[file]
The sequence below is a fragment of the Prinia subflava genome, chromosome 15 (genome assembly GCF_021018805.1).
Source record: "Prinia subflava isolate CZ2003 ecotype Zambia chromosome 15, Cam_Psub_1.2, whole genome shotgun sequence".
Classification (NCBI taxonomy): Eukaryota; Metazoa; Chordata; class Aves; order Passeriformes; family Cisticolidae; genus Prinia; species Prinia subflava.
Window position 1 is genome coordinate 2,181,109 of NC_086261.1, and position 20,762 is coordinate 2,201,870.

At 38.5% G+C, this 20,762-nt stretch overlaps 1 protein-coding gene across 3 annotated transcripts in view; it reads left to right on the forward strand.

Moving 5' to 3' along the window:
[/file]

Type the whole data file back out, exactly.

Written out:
The sequence below is a fragment of the Prinia subflava genome, chromosome 15 (genome assembly GCF_021018805.1).
Source record: "Prinia subflava isolate CZ2003 ecotype Zambia chromosome 15, Cam_Psub_1.2, whole genome shotgun sequence".
Classification (NCBI taxonomy): Eukaryota; Metazoa; Chordata; class Aves; order Passeriformes; family Cisticolidae; genus Prinia; species Prinia subflava.
Window position 1 is genome coordinate 2,181,109 of NC_086261.1, and position 20,762 is coordinate 2,201,870.

At 38.5% G+C, this 20,762-nt stretch overlaps 1 protein-coding gene across 3 annotated transcripts in view; it reads left to right on the forward strand.

Moving 5' to 3' along the window: